Bits of Montana Wisdom (Part 3 of 5)

Main street of the small town of Augusta, Montana (Photo by Rick and Susie Graetz)

Main street of the small town of Augusta, Montana (Photo by Rick and Susie Graetz)

Do you sometimes think the state is being inundated with new ways, and we are losing the real Montana? In some places perhaps yes, but most of the state is still the Montana we have always known and perceived. It is only in a small percentage of the state’s mass where this change has actually taken place.

 The last census showed Montana, the fourth-largest state in the nation in terms of landmass, as having 989,415 folks residing within its borders. We use the 2010 census, as it provides the most accurate information. Since then some places, many actually, have grown smaller and some larger.

 Of that total, according to one of Montana’s most highly respected economists, Larry Swanson of the University of Montana’s Center for the Rocky Mountain West, about 791,532 people (80 percent of the total) live within 50 miles of the state’s seven largest towns, leaving only 197,883 folks scattered over the rest of an enormous landscape. When we did the 2000 census, this was 70 to 75 percent, and when we do the 2020 census in a few more years, it will be 84 to 85 percent. So we are more “urban” than we think in more ways than one, except that somehow we seem to maintain a majority of “rural” legislators – largely because we keep the more rural districts that are losing population alive by slicing into the periphery areas of growing cities. This serves to reduce urban influence and participation in the state legislature and increase rural influence and participation.  

 Our state’s seven major municipalities, as of the 2010 census, have sizeable gatherings of humanity by Montana standards: Billings, 104,170; Missoula, 66,788; Great Falls, 58,505; Bozeman, 37,280; Butte, 34,200; Helena, 28,190; and Kalispell, 19,927. The rest of the settlements drop off sharply in terms of residents. A population of 5,000 is considered large, and few places reach that level. Some counties total less than 1,000 souls. For example, Petroleum and Garfield counties, occupying a piece of terrain larger than some eastern states, together hold less than 1,700 folks.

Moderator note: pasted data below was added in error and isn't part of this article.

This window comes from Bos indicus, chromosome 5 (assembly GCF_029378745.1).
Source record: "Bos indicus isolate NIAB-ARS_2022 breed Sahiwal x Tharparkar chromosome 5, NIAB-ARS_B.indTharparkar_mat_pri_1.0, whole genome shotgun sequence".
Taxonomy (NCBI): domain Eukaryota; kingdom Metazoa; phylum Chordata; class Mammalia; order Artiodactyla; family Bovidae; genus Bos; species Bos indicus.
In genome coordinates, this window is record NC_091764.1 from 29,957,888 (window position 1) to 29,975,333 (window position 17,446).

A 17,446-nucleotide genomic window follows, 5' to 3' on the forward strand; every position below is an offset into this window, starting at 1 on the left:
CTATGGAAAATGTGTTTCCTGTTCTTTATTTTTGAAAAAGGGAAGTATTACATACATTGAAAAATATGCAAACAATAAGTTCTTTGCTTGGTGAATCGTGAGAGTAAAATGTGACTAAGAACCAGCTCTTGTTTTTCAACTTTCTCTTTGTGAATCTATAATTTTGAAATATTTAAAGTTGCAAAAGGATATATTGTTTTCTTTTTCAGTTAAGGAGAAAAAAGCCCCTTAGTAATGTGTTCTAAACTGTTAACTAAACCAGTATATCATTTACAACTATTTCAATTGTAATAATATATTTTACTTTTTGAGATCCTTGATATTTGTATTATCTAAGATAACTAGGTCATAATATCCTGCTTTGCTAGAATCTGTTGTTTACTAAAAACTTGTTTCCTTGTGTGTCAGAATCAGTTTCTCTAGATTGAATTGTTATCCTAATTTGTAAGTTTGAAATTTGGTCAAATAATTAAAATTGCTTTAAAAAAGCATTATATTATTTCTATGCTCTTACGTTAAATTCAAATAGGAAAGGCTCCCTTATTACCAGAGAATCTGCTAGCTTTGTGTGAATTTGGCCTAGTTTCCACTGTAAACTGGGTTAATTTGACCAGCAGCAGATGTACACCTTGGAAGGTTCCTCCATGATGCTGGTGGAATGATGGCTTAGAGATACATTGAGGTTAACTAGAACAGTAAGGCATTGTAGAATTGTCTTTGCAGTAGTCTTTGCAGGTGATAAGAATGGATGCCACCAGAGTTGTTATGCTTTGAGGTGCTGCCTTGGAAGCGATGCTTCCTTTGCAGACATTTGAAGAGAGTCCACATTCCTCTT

And Swanson says, contrary to popular belief, it isn’t Californians. In Bozeman – sometimes jokingly referred to as Bozeangeles – the majority of the immigration is from Washington and Colorado.

In the mid 1800s, the Hi-Line was the rail corridor for Jim Hill’s Great Northern Railway. Later it became U.S. Highway 2. It crosses the northern prairie in a straight, even direction from East Glacier to just east of Poplar on the Fort Peck Indian Reservation. Of course, Highway 2 continues on to the Dakota line, but the landscape east of Poplar becomes hillier and more broken, hence it doesn’t qualify as the Hi-Line.

 A fact worthy of note is that 1,820 feet is the lowest elevation in the state, where Highway 2 enters Montana downstream on the Kootenai River from Troy. Measuring out 672 miles to the sunrise, the highway leaves the state eight miles east of Bainville.

Now that we've mentioned the length of Highway 2, it might be interesting to point out that it is not Montana's longest highway. That distinction goes to Montana Highway 200, which enters the state from Idaho through the Cabinet Gorge, between the Bitterroot Range and Cabinet Mountains, and exits Big Sky Country east of Sidney – a distance of 706 miles. US Highway 12, dropping into Montana from Lolo pass on the Idaho line and exiting 12 miles east of Baker, comes in third at 600 miles in length. Anyone know what our shortest highway is? If so, let us know.

 The Utah Northern, originating from Ogden just north of Salt Lake City, was the first railroad to enter Montana. It’s tracks reached our great state on March 9, 1880, when they crossed the Continental Divide on today’s Monida Pass (not much imagination in this name – it is short for Montana and Idaho) heading to Butte. Work paused for the winter at the site of today’s Dillon, where a winter camp was established and negotiations took place for a continued right-of-way. Sydney Dillon was head of the outfit, hence the name Dillon. The tracks and the first train reached Butte, at 11:10 p.m. on Dec. 21, 1881. Although it was a very cold and snowy night, the hardy and ever-ready-to-celebrate citizens came out to greet the steam engine.

Rick and Susie Graetz | Department of Geography | University of Montana